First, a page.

Such was the case with BeHanna. She did not want to participate in another clinical trial. But her husband, Chris, had done so much work, first learning about the treatment and then lobbying her doctor. “He promised me if it didn’t work I could go home and that was all I cared about,” she said. “I didn’t expect it to work.”

To ensure her T cells were healthy enough to be genetically modified, Behana had to have more chemotherapy, which meant more time in Houston. About a month passed between the apheresis and when the CAR T cells were ready for infusion. “By the time I got my cells back, I was really, really sick and I didn’t care if it worked or not,” she said.

For the first few days after the infusion, BeHannah felt fine. But on the third or fourth day, when she was asked a routine series of questions that tested her neurological function, she was apparently experiencing neurotoxicity, a side effect that is reversible in most patients. Her temperature rose. The cytokine storm had begun. She was transferred from the CAR T-cell unit to the intensive care unit.

When she woke up a few days later, conscious but weak, all she could remember was saying “very mean, horrible things” to Chris.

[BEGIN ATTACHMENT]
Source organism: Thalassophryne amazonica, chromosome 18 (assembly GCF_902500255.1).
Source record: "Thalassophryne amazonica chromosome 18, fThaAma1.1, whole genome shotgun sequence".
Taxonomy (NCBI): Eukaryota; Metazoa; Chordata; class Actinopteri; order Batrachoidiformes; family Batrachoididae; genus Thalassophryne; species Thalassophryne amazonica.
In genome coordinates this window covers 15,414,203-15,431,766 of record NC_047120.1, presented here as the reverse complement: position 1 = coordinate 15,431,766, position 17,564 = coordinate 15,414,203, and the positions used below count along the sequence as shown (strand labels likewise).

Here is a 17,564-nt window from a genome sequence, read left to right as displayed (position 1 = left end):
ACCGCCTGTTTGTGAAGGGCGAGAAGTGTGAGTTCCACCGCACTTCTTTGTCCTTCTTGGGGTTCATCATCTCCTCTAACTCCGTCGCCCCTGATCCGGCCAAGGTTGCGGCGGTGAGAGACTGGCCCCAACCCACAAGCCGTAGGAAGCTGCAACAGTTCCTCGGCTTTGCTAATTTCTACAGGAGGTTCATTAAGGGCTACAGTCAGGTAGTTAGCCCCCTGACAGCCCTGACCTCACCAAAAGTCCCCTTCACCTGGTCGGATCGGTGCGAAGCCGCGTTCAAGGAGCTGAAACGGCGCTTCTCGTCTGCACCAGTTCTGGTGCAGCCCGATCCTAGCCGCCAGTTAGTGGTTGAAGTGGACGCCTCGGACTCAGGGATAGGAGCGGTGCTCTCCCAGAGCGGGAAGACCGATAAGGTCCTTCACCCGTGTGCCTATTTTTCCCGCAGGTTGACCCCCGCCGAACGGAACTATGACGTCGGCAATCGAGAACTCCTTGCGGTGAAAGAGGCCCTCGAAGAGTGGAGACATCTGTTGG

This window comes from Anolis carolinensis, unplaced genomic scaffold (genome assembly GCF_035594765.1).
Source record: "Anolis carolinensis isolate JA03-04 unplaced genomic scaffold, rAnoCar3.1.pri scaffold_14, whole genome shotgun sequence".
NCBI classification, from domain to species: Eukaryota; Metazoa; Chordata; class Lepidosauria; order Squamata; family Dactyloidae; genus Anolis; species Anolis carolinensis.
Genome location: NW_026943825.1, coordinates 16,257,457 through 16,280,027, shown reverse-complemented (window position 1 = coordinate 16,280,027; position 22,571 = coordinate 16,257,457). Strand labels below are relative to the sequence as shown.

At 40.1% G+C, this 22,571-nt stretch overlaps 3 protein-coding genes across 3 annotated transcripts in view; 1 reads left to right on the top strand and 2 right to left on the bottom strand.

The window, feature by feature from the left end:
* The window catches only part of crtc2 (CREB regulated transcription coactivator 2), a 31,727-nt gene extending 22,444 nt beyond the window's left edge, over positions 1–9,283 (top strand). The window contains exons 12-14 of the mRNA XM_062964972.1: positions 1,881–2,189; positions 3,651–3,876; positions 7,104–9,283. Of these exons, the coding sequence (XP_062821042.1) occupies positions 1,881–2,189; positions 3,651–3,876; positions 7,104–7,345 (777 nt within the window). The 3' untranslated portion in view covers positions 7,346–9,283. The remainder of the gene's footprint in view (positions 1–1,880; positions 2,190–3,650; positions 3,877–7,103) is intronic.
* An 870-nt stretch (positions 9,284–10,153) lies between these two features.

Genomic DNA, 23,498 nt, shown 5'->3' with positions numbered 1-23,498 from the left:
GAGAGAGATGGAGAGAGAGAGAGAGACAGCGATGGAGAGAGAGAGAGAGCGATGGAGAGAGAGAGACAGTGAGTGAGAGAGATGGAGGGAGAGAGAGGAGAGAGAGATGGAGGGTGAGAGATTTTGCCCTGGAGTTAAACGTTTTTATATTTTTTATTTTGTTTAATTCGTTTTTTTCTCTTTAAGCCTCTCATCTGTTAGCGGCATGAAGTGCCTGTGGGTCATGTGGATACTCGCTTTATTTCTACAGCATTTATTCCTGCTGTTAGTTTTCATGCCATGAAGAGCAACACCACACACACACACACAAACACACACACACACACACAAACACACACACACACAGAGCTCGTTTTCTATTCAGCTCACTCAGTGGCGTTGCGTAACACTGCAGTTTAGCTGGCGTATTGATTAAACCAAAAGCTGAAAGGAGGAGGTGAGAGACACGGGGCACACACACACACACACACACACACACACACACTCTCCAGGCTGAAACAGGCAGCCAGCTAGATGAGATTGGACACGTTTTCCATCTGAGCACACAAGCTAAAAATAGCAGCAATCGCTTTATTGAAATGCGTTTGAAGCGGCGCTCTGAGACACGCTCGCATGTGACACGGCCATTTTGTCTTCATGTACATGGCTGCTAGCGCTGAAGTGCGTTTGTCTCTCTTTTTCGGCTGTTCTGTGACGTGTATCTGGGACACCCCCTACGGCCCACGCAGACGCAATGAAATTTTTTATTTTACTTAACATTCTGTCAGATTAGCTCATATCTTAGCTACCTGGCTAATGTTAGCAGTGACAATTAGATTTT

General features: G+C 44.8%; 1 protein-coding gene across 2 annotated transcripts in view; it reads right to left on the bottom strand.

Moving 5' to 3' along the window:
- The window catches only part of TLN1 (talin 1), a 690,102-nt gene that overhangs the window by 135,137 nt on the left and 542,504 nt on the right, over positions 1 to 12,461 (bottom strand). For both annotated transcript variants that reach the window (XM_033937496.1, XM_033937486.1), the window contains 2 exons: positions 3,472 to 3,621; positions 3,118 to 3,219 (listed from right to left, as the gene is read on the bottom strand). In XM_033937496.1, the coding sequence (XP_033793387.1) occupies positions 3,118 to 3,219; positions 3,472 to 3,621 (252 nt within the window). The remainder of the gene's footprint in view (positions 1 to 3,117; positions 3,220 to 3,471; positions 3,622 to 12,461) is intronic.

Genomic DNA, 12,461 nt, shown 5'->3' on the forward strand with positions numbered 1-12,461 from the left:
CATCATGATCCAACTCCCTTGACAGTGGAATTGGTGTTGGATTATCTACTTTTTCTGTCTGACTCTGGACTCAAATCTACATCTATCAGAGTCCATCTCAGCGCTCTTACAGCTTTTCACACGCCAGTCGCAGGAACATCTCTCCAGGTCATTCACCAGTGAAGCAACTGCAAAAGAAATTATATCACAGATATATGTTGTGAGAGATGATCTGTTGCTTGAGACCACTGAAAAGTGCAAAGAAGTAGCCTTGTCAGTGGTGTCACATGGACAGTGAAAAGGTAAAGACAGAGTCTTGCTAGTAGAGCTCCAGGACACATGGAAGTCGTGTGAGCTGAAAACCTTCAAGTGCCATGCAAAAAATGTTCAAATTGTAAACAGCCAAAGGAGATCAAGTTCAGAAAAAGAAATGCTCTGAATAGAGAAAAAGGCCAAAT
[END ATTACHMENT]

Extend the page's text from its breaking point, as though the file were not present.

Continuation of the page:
Behana began to cry as she described the first moments in the intensive care unit, when she found her bearings and reached over to touch her stomach. “For the first time in as long as I can remember, I realized I could touch my belly and it wasn’t hard,” she said. “I could feel the tumor disappearing.”

Before the treatment she had in October 2019, a scan showed tumors all over her body: in her armpits, breasts, abdomen and groin. In late November, around Thanksgiving, BeHanna had another scan.

“I had no tumors,” she said. “It was surreal.”

Behana is grateful to be alive, but said she is disappointed that patients are required to undergo multiple rounds of heavy chemotherapy before being allowed to continue with a treatment that can so effectively eliminate their cancer.

“CAR-T is a little rough,” she said, but “it wasn’t hard for me because I don’t remember anything about it. It was something I was willing to risk because you either do CAR-T or you go home and die.

Photo: marekuliasz, Getty Images

KHN (Kaiser Health News) is a national newsroom that produces in-depth journalism on health issues. Along with policy analysis and polling, KHN is one of three major operational programs in the KFF (Kaiser Family Foundation). KFF is a charitable, non-profit organization providing information on health issues to the nation.